Between You and Me | Bloomsbury
Manifesto as conversation. This is a book brimming with ideas for the transformation of society, politics, democracy, administration and the economy, all couched in a discursive format through which the author, an entrepreneur, analyses problems with how things are done at present and then presents his suggestions. He is not short of suggestions on issues from Article 370 to income tax assessments, and calls for a new constituent assembly to change what he sees as an outdated and inefficient system of governance, which he considers the root of many of modern India’s problems.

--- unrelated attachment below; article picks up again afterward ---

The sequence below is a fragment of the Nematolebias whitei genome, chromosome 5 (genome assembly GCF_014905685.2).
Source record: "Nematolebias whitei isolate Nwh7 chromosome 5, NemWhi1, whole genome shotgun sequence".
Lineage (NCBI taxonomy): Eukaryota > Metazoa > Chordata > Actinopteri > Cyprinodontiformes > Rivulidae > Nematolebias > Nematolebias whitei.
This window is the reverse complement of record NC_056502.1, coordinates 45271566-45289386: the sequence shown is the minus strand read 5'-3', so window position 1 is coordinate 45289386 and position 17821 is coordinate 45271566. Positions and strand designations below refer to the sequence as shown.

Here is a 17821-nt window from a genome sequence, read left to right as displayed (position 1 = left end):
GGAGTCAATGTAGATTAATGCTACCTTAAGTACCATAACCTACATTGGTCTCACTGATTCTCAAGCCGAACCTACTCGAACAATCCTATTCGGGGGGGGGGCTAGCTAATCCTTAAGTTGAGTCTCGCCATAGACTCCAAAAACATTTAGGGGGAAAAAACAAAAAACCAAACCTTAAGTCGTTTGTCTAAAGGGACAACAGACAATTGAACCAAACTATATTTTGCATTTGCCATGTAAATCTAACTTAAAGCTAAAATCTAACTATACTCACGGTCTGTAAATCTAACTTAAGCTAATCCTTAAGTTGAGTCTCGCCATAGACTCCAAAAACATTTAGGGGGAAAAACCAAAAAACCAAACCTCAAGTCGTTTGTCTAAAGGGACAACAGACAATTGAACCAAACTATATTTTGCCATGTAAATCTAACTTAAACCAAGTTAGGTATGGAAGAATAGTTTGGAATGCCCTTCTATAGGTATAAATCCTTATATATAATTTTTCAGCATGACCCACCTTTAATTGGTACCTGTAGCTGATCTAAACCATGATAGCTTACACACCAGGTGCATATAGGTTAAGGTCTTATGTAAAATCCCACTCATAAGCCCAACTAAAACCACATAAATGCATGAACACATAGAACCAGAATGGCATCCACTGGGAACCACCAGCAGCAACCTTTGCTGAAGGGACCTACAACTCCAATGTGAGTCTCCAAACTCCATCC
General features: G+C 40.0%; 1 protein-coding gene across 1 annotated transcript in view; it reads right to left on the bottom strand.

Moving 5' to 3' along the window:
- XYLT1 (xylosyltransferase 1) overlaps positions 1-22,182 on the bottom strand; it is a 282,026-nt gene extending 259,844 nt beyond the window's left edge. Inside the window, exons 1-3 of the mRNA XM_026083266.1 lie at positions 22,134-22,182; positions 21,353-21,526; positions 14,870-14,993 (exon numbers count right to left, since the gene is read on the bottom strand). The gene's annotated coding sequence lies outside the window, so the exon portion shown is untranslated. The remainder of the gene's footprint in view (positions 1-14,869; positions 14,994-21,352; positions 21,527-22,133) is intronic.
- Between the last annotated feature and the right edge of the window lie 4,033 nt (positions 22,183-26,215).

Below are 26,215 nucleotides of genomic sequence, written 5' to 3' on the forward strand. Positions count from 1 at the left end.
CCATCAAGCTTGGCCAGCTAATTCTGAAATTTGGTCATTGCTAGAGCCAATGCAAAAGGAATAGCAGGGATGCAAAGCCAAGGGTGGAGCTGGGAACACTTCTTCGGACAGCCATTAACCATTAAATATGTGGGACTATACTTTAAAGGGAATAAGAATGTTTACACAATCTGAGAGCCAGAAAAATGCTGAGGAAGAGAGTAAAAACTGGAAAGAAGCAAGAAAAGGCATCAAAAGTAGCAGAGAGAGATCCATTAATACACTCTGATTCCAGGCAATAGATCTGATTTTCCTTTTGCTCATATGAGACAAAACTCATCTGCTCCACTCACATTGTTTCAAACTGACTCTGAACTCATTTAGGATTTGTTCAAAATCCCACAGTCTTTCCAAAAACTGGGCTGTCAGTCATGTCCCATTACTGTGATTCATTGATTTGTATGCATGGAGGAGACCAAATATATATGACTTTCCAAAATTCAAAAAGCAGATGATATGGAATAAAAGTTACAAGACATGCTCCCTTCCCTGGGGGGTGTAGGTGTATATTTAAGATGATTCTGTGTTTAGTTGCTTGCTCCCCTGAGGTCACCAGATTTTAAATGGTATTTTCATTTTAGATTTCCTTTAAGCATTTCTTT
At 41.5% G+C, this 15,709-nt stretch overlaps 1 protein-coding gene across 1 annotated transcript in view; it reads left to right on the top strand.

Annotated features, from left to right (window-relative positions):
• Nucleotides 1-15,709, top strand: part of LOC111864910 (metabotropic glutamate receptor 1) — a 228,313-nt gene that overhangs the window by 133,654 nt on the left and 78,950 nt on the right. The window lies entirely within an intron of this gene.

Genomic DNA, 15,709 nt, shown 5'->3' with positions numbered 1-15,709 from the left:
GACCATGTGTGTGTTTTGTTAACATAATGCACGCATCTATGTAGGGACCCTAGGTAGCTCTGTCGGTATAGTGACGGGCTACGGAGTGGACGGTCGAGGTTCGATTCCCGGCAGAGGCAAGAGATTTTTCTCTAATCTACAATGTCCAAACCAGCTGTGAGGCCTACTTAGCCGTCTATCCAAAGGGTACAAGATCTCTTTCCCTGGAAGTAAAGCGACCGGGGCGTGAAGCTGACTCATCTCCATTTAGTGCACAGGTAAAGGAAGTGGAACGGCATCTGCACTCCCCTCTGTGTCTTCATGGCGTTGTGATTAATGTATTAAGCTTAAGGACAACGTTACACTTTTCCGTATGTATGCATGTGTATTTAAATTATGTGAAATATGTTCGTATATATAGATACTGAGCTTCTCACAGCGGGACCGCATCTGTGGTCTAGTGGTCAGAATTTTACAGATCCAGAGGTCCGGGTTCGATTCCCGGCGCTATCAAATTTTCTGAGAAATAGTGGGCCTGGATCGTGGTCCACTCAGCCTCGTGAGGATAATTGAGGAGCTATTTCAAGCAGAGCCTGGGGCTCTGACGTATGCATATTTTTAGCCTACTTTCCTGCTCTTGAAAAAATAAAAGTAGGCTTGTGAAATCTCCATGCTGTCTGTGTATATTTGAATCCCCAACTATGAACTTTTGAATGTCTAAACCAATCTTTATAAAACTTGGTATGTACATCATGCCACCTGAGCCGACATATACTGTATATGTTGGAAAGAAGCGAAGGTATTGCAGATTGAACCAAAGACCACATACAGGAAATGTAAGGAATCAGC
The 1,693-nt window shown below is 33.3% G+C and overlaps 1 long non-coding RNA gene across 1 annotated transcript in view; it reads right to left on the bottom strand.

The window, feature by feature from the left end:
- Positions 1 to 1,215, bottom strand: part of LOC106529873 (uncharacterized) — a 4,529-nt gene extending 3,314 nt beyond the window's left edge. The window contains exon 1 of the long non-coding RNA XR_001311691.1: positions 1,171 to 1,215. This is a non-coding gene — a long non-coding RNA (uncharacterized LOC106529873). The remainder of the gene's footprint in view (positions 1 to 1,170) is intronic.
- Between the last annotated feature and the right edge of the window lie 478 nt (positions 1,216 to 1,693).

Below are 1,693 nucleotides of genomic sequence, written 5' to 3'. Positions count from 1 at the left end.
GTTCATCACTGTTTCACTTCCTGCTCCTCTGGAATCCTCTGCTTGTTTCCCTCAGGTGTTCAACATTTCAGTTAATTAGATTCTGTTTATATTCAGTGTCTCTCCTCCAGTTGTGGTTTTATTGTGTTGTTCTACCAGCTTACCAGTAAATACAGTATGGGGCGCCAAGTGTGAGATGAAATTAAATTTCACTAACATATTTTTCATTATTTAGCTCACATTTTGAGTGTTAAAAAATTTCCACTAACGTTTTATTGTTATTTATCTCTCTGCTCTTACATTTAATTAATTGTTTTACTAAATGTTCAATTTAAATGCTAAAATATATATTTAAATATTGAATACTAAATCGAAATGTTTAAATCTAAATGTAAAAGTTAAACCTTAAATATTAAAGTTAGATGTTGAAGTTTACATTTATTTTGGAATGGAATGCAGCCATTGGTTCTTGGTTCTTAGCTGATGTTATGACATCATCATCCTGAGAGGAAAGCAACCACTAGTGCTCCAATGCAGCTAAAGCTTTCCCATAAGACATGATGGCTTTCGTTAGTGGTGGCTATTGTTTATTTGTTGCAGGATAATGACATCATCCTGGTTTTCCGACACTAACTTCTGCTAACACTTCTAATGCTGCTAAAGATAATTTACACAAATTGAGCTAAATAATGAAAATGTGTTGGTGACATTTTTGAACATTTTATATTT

Not exactly a systematic treatise of political philosophy, this book is more focused on a number of specific policy ideas—some of which are, to put it mildly, radical. For example, Khanna’s thoughts on universal franchise: people’s votes should be proportionate to the share of the vote that they or their ancestors had during independent India’s first census in 1951. So, if two people had one vote each in 1951, later get married and have two children, the family as a whole continues to have two votes, with each person having half a vote. If they have three children, each person will get two-fifths of a vote, and so on. And each child’s half-vote gets factored in when calculating what their future children will have. But having an only child will add a new vote to the family’s tally. “Everybody gets something, nobody gets more for population explosion or to subdue those who exercise restraint and have respect for [the] nation’s growth....” It gets more intricate: “Now, say the state throws in another 100 votes. One-third to the poorest, one-third to achievers and social contributors and one-third to taxpayers. You may not like this as mediocrity loses, but that is OK, we can come up with another scheme. Basically, I don’t want to condemn anyone only to their birth forever.” We believe that speaks for itself.